The former home of Zeffirelli in Positano, has been a hotel owned by the American Friedland family since 2011 , where a room can cost up to Euro 10,000 per night. There was, in those who frequented it, the vivid sensation that they were in paradise. Villa Tre Ville, located in Positano, the ancient seaside village of colorful houses on sloping terraces. Franco Zeffirelli bought the residence "with the fierce desire to make it more and more beautiful and more and more mine". He decorated it at the end of the 1960s, almost transforming it into a theater, amidst verandas, lush gardens and halls filled with marble, ivory, mirrors and mother of pearl. The villa has changed hands twice in the last fifteen years. Initially the entrepreneur Giovanni Russo took it over, for the renovation he relied on Fausta Gaetani, sister of Raimonda, one of Franco's costume and set designers. There could not have been a better successor, an attentive, thoughtful, respectful host of the past, he kept the grace, elegance and beauty of the place. The American Friedland family has been the owner since 2011.
Liz Taylor's anti-paparazzi strategy was to stay at Zeffirelli's villa every summer where you would find the international jet set, actors, singers, conductors, and lifelong friends, such as Gregory Peck and Pasquino, all mixed together. The only reminder, as Pippo Corsi remembers, the adopted son of the great director who runs the Zeffirelli Foundation in Florence, was the bell that rang at the agreed lunch and dinner time, at 2 pm and 9 pm. Who used to stay at the villa? Elizabeth Taylor, besieged by the paparazzi, could not go to the beach so she accepted Franco's advice: dressed and made up, have your picture taken and then they'll leave you alone; Liza Minnelli went with Kay Thompson, her godmother and teacher (also of her mother Judy Garland) who accompanied her to the piano; Laurence Olivier and Eduardo De Filippo.
The core of the three Villas have remained unchanged: 16 exclusive rooms (in addition to the large green spaces), each different from the other, but all with sea views; they cost from 1800 to 10 thousand euros per night for the Master Suite. The villa is connected to the sea by four elevators carved into the rock and by galleries illuminated by Yahya Rouach, a well-known Moroccan artist. The villas, as they are called with a touch of understatement, each have a different color. The Pink houses the rooms named after Nijinski, where the ghosts of Diaghilev and Massine seem to hover. In the Villa Azzurra there are the floors left by the master and the 18th century Neapolitan ceramics bought by antique dealers. And then Villa Bianca, designed by architect and set designer Renzo Mongiardino, is the central body, it housed, among other things, the master's apartment, with a Moroccan imprint, and the living room is embellished with a Murano chandelier. Franco's guests gathered on the sofas with white curtains overlooking the bay of Positano.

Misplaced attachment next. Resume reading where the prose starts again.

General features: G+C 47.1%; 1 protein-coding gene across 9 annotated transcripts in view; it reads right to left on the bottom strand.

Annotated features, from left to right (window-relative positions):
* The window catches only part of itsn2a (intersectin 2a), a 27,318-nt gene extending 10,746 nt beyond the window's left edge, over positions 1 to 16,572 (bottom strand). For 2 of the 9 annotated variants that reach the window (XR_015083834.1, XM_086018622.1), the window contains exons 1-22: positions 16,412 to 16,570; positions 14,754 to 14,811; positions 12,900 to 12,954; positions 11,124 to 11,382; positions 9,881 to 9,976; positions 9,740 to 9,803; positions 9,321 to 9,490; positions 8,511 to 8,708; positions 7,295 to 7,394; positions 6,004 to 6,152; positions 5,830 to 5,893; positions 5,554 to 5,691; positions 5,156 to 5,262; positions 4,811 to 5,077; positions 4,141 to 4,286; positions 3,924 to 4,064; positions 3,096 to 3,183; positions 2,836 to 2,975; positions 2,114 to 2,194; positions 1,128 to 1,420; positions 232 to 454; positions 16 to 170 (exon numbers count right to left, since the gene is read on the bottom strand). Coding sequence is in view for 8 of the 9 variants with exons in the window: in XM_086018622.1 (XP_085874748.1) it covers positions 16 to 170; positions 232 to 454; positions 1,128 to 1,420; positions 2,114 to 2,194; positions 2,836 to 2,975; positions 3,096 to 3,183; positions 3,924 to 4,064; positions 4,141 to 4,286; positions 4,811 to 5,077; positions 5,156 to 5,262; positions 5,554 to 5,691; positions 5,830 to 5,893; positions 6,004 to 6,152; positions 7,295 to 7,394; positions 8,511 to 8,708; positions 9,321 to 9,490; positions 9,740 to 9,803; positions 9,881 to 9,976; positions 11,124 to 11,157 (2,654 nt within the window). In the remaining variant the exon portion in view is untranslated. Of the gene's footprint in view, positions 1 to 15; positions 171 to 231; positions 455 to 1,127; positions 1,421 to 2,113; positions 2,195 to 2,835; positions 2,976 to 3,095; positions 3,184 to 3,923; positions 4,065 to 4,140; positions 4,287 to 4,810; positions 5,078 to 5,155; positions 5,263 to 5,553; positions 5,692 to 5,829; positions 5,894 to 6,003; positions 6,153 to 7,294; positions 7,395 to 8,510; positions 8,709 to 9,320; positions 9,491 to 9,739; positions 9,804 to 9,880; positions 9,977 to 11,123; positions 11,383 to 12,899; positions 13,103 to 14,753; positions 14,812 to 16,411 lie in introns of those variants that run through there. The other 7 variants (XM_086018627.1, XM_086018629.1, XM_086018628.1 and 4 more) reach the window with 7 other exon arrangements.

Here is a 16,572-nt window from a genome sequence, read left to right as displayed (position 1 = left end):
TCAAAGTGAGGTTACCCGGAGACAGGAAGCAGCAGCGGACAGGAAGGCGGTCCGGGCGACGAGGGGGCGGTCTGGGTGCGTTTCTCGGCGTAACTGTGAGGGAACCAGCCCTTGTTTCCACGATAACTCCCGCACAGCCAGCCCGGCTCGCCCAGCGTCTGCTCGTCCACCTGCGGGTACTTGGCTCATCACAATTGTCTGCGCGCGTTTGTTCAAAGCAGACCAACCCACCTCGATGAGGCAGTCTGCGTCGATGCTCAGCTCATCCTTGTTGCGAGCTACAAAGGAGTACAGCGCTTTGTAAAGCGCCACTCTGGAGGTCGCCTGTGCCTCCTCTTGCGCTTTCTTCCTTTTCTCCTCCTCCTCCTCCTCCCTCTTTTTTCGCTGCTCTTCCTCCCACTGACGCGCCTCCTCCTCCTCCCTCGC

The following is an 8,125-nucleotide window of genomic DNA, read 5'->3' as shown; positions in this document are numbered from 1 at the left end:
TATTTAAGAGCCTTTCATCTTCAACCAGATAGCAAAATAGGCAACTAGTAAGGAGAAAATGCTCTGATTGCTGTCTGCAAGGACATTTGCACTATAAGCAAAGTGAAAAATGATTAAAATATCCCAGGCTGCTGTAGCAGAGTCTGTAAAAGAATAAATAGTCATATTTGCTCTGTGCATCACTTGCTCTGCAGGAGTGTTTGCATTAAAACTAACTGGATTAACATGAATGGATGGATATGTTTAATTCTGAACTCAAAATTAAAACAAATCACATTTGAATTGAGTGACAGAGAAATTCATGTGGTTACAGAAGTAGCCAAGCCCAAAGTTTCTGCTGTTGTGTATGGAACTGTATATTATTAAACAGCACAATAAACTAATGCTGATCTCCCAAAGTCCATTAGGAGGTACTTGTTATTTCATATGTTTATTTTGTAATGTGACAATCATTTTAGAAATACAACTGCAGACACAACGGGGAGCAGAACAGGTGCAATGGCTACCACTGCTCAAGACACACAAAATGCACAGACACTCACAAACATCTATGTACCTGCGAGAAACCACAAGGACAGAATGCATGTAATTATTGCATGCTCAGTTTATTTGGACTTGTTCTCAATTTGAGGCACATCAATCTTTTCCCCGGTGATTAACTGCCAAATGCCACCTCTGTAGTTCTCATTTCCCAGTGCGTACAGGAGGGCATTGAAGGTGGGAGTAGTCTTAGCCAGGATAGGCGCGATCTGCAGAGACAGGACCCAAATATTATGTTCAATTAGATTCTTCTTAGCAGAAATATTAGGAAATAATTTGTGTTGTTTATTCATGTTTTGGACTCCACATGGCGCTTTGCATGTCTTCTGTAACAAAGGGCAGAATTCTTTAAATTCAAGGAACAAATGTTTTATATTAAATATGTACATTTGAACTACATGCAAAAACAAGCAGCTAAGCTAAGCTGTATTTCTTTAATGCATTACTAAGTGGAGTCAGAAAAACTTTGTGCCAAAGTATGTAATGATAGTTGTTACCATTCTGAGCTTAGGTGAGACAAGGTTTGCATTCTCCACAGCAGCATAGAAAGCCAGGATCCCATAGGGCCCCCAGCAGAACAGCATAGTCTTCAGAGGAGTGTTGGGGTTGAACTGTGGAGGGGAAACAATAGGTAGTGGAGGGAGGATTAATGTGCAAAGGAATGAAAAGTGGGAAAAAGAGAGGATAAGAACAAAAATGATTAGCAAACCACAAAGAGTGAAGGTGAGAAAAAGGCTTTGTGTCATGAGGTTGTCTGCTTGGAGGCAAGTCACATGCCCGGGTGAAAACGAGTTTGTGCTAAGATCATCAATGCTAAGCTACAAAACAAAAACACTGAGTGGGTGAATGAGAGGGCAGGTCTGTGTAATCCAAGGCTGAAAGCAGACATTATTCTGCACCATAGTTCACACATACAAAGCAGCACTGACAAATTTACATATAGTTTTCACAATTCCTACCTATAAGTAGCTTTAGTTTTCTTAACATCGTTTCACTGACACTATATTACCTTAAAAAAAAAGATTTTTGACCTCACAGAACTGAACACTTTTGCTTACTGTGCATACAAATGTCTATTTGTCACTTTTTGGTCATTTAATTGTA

The Kessler twins performed every August at the Villa, and frequent guests included Carla Fracci and Beppe Menegatti with his colorful caps, and poor Robert Powell, who became famous for his interpretation of Jesus in Zeffirelli's movie. The Russian noblewoman Maria Saint Just, best friend of Tennessee Williams who was fundamental for Franco's first great international successes, at Easter prepared the paskha, a traditional dessert of her land. It was an unusually small, seated, numbered breakfast. Lina Wertmüller, without warning, brought some friends. Maria Saint Just, mother of Natasha, Franco's "goddaughter", went around the table to serve the guests. When she got to where Lina was sitting, she said nothing.
The Green House of the Villa is famous for its stunning garden with jasmine from Madagascar, cacti, lime trees, grapefruits, pines planted by Zeffirrelli and a beautiful private area with sun beds.